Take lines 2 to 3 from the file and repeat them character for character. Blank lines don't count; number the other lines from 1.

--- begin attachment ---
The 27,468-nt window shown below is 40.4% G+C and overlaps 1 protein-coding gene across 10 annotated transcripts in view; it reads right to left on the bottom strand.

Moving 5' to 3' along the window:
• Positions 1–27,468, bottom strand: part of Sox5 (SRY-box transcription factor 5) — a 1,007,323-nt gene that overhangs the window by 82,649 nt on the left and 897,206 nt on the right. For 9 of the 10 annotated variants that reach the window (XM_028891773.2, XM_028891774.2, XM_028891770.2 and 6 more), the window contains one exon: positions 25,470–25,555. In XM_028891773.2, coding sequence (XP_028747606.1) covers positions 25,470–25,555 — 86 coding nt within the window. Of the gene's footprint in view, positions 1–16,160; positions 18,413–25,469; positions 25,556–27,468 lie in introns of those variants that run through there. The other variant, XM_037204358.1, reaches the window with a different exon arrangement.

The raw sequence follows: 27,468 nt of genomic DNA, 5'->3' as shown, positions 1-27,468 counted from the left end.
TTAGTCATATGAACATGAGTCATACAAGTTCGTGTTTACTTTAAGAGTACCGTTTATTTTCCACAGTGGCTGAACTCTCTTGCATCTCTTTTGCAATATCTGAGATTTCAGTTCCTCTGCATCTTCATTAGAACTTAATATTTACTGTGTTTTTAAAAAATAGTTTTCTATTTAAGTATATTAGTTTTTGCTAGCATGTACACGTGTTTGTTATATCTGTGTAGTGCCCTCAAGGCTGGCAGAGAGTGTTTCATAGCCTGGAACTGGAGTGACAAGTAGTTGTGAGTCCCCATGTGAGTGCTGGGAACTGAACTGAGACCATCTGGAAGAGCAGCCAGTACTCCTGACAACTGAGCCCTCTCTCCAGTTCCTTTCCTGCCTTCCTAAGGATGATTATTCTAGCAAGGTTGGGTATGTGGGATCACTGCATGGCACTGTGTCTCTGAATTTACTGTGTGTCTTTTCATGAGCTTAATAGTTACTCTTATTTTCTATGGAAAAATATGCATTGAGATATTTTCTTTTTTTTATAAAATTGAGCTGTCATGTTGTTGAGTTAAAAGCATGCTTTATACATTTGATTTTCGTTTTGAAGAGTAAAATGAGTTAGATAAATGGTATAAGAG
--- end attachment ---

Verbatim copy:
Moving 5' to 3' along the window:
• Positions 1–27,468, bottom strand: part of Sox5 (SRY-box transcription factor 5) — a 1,007,323-nt gene that overhangs the window by 82,649 nt on the left and 897,206 nt on the right. For 9 of the 10 annotated variants that reach the window (XM_028891773.2, XM_028891774.2, XM_028891770.2 and 6 more), the window contains one exon: positions 25,470–25,555. In XM_028891773.2, coding sequence (XP_028747606.1) covers positions 25,470–25,555 — 86 coding nt within the window. Of the gene's footprint in view, positions 1–16,160; positions 18,413–25,469; positions 25,556–27,468 lie in introns of those variants that run through there. The other variant, XM_037204358.1, reaches the window with a different exon arrangement.